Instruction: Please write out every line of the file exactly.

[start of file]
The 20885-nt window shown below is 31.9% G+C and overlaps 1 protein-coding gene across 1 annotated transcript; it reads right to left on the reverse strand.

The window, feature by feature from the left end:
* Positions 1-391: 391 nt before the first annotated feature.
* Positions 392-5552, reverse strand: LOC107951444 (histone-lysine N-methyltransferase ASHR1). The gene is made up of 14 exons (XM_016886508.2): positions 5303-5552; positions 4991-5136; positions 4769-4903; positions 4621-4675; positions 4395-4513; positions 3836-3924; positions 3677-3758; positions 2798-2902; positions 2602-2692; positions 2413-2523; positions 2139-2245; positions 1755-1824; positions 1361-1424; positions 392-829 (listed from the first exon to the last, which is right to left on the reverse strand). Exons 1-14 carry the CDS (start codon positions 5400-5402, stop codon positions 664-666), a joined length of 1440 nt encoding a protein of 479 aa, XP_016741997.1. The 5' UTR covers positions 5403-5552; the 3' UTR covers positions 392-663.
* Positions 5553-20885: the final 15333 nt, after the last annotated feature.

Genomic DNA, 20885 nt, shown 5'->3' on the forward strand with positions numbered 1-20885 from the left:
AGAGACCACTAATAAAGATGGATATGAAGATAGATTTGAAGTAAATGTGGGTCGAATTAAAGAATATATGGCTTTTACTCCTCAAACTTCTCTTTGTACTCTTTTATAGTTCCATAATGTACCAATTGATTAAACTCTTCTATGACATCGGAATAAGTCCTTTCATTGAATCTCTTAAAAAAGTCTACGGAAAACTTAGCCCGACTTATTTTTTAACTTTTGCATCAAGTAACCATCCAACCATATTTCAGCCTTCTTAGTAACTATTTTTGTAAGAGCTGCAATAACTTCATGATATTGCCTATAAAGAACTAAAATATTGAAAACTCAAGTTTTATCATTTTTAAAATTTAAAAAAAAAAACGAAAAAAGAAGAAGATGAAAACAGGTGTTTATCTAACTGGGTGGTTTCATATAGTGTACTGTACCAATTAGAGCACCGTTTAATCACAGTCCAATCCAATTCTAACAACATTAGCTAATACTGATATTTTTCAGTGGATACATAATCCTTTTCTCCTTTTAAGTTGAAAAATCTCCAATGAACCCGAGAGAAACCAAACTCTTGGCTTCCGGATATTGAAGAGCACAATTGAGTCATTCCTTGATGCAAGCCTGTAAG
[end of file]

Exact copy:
The 20885-nt window shown below is 31.9% G+C and overlaps 1 protein-coding gene across 1 annotated transcript; it reads right to left on the reverse strand.

The window, feature by feature from the left end:
* Positions 1-391: 391 nt before the first annotated feature.
* Positions 392-5552, reverse strand: LOC107951444 (histone-lysine N-methyltransferase ASHR1). The gene is made up of 14 exons (XM_016886508.2): positions 5303-5552; positions 4991-5136; positions 4769-4903; positions 4621-4675; positions 4395-4513; positions 3836-3924; positions 3677-3758; positions 2798-2902; positions 2602-2692; positions 2413-2523; positions 2139-2245; positions 1755-1824; positions 1361-1424; positions 392-829 (listed from the first exon to the last, which is right to left on the reverse strand). Exons 1-14 carry the CDS (start codon positions 5400-5402, stop codon positions 664-666), a joined length of 1440 nt encoding a protein of 479 aa, XP_016741997.1. The 5' UTR covers positions 5403-5552; the 3' UTR covers positions 392-663.
* Positions 5553-20885: the final 15333 nt, after the last annotated feature.

Genomic DNA, 20885 nt, shown 5'->3' on the forward strand with positions numbered 1-20885 from the left:
AGAGACCACTAATAAAGATGGATATGAAGATAGATTTGAAGTAAATGTGGGTCGAATTAAAGAATATATGGCTTTTACTCCTCAAACTTCTCTTTGTACTCTTTTATAGTTCCATAATGTACCAATTGATTAAACTCTTCTATGACATCGGAATAAGTCCTTTCATTGAATCTCTTAAAAAAGTCTACGGAAAACTTAGCCCGACTTATTTTTTAACTTTTGCATCAAGTAACCATCCAACCATATTTCAGCCTTCTTAGTAACTATTTTTGTAAGAGCTGCAATAACTTCATGATATTGCCTATAAAGAACTAAAATATTGAAAACTCAAGTTTTATCATTTTTAAAATTTAAAAAAAAAAACGAAAAAAGAAGAAGATGAAAACAGGTGTTTATCTAACTGGGTGGTTTCATATAGTGTACTGTACCAATTAGAGCACCGTTTAATCACAGTCCAATCCAATTCTAACAACATTAGCTAATACTGATATTTTTCAGTGGATACATAATCCTTTTCTCCTTTTAAGTTGAAAAATCTCCAATGAACCCGAGAGAAACCAAACTCTTGGCTTCCGGATATTGAAGAGCACAATTGAGTCATTCCTTGATGCAAGCCTGTAAG